Preliminary autopsy findings concluded a Rancho Cordova woman who competed in a radio station water-drinking contest before she was found dead Friday showed signs consistant with water intoxication, Sacramento County Coroner's Office authorities said Saturday.
The results of a preliminary investigation released Saturday showed evidence "consistent with a water intoxication death" in the death of 28-year-old Jennifer Strange, Sacramento County assistant coroner Ed Smith said.
Smith said the autopsy found no traces of "life threatening medical conditions" that would have otherwise explained Strange's sudden death.
Strange, 28, was found dead inside her Astral Drive home in Rancho Cordova Friday afternoon. Her death came just hours after Strange participated in a radio station KDND 107.9 The End contest, testing contestants to drank as much water as they could without going to the bathroom.
The winner of the "Hold Your Wee for a Wii" contest would take home a new Nintendo Wii video game system.
Strange's co-worker at Radiological Associates of Sacramento Laura Rios said Strange participated in the contest Friday morning, then was heading home when she reportedly called her supervisor in terrible pain.
"She said to one of our supervisors that she was on her way home and her head was hurting her real bad," Rios said. "She was crying and that was the last that anyone had heard from her."
The supervisor called Strange's mother, who went to her daughter's home and discovered the body.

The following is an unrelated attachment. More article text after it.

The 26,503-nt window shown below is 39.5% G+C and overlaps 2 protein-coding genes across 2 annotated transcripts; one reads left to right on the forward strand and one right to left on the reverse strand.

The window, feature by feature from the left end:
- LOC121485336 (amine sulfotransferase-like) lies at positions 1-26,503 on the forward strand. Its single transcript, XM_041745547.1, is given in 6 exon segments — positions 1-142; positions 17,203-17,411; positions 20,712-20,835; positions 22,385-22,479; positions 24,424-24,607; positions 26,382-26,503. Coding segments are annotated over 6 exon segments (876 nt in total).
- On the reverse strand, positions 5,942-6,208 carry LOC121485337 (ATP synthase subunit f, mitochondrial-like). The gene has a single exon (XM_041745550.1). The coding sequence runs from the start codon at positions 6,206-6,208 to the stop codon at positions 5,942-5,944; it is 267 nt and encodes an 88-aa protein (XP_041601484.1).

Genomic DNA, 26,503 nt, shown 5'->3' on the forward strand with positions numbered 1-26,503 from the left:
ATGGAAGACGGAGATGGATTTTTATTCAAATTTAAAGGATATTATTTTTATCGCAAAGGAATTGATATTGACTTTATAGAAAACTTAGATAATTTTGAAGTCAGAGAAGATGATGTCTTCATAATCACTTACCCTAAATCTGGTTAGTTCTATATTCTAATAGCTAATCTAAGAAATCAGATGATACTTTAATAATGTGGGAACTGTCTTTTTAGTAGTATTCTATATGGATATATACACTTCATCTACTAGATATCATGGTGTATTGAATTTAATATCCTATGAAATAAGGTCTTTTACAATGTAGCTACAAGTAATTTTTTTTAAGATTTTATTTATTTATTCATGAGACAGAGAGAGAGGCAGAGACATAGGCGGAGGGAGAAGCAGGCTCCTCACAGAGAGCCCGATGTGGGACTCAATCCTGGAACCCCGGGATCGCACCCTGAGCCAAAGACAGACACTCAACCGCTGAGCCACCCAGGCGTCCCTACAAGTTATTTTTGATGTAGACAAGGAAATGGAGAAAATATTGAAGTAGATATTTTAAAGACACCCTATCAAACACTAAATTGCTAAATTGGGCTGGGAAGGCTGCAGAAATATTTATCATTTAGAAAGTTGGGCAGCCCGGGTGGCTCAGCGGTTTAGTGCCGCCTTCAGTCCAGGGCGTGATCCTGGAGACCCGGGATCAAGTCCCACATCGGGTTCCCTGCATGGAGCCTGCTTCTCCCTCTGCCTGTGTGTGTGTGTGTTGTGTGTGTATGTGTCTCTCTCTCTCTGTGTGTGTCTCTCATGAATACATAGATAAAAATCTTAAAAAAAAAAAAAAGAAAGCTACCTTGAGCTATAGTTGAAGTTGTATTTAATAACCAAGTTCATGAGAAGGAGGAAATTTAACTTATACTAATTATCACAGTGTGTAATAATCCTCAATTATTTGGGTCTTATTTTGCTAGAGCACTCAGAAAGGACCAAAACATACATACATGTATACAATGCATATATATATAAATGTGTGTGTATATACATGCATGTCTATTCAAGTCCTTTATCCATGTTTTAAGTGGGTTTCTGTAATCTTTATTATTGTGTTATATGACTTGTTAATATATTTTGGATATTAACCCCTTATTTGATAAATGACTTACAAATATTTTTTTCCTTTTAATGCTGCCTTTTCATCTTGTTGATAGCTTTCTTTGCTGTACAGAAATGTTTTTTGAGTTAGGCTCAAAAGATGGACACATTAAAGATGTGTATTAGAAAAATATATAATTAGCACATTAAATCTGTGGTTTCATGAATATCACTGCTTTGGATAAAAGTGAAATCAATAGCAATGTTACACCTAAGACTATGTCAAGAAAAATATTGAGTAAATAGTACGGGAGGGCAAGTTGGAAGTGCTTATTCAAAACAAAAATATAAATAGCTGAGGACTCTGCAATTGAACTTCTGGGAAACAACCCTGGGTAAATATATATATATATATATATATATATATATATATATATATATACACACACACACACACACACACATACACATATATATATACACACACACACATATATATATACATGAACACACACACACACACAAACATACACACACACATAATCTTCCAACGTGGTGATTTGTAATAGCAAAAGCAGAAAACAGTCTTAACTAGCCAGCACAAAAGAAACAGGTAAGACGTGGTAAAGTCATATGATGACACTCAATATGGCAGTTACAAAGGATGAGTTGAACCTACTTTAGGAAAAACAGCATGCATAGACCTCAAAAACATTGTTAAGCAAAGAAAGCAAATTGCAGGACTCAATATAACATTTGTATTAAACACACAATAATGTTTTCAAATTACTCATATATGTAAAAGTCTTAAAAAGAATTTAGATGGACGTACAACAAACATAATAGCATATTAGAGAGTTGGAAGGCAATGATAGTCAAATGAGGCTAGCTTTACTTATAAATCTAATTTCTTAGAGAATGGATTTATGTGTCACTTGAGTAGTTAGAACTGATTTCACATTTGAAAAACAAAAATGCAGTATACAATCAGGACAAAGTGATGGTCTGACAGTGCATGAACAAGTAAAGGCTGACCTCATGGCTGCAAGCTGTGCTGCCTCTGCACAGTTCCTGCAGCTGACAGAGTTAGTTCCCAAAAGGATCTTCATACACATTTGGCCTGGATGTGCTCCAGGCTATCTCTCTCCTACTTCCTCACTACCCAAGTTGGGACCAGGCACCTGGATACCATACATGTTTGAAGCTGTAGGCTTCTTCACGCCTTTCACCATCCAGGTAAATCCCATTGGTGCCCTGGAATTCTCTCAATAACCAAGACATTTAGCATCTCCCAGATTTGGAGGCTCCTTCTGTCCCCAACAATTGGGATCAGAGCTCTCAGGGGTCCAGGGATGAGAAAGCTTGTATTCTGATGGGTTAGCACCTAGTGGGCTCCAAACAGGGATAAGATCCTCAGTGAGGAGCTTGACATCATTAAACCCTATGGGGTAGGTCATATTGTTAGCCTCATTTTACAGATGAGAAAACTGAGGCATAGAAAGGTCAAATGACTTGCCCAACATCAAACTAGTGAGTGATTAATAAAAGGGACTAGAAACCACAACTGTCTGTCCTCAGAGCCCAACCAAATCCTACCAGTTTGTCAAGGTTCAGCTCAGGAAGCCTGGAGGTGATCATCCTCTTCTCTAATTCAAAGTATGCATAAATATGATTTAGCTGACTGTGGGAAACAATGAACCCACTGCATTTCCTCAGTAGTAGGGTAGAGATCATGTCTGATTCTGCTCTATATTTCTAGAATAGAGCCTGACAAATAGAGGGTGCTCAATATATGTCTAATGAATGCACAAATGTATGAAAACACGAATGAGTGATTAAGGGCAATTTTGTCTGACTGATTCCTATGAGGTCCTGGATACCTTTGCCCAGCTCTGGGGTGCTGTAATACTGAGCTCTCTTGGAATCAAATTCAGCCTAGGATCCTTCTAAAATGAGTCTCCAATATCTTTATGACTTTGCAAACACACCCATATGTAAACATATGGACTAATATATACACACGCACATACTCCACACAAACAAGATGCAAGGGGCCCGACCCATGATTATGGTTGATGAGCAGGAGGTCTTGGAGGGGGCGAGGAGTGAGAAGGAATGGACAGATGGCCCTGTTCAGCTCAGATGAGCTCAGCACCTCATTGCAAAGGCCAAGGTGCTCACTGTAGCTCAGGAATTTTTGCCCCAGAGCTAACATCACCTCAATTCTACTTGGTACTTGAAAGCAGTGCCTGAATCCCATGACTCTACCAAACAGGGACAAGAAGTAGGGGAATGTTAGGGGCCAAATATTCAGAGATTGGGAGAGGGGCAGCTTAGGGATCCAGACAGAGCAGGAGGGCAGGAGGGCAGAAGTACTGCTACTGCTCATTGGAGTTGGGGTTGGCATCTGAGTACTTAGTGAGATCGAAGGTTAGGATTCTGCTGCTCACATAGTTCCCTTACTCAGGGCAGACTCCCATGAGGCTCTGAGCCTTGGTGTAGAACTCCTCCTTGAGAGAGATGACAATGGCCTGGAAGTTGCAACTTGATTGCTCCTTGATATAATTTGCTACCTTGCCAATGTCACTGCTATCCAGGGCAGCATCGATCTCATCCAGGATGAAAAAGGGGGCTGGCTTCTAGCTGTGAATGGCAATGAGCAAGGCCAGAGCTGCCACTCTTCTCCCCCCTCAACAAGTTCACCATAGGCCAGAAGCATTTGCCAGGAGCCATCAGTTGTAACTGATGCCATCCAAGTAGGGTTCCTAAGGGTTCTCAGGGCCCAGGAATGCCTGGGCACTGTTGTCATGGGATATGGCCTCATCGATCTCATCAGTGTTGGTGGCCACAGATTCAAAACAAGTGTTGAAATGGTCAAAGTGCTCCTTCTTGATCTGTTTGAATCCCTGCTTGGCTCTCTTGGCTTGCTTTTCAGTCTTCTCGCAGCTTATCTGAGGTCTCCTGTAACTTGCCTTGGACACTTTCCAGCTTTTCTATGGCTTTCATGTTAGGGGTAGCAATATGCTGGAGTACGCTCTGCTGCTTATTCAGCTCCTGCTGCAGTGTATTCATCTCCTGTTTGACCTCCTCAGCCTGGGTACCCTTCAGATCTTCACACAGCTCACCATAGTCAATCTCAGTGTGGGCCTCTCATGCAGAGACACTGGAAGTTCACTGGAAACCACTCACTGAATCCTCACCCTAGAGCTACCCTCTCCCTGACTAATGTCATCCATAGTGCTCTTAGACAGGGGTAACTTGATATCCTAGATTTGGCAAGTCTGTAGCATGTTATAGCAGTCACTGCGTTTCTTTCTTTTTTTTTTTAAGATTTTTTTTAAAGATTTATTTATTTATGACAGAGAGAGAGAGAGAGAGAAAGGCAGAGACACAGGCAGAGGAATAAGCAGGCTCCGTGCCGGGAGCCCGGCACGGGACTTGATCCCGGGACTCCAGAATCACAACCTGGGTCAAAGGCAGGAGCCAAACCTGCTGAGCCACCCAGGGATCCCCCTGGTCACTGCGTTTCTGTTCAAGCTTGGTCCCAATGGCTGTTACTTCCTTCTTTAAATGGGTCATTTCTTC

Sacramento County Sheriff's Sgt. Tim Curran confirmed Strange's death Friday, but said there were no immediate grounds to begin an investigation.
According to contest participants, 17 to 20 contestants took part in the competition in a room at KDND's Madison Avenue studios. The contest broadcast during The End's Morning Rave program began around 6:15 a.m. as contestants were each handed eight-ounce bottles of water to drink every 15 minutes.
Fellow contestant James Ybarra of Woodland said he met Strange at the event and had no idea of the potential danger of water poisoning. "They were small little half-pint bottle so we thought it was going to be easy," Ybarra said. "They told us if you don't feel like you can do this, don't put your health in risk."
But after 90 minutes of drinking, Ybarra decided he had had enough. "I tapped (out) after five (bottles)," Ybarra said. "My bladder couldn't handle it anymore."
Ybarra said after he quit, the remaining contestents were given even larger bottles to drink to stay in the competition. Strange was still in the contest when he opted out.
"I was talking to her and she was a nice lady," Ybarra said. "She was telling me about her family and her three kids and how she was doing it for kids."
Ybarra said before the contest, he did not read a liability waiver form handed to him by station personnel before signing it. Ybarra said he was surprised by the physical toll he felt after the contest.
"I was kind of out of it yesterday. I was just drained. I was just going to the bathroom," Ybarra said. "I wasn't feeling well and I actually fell asleep. I woke up with a headache (Saturday) morning and then took a couple of aspirins."
Ybarra said he was unaware of any medical personnel on hand to monitor the contest.
In a brief written statement issued Saturday, Entercom Sacramento VP and market manager John Geary expressed sympathy for Strange's family.
"We were stunned when we heard the news," Geary said. "We are awaiting information that will help explain how this tragic event occurred."
"They should have had a physician there, some type of statement or as to this can kill you. You can die from this," Strange's friend and co-worker Tracy Beam said. "People have died from this before and here we are. We don't have our Jennifer."
"I believe everyone should just be fired and let go from that radio station," Beam said. "It should be the end of The End."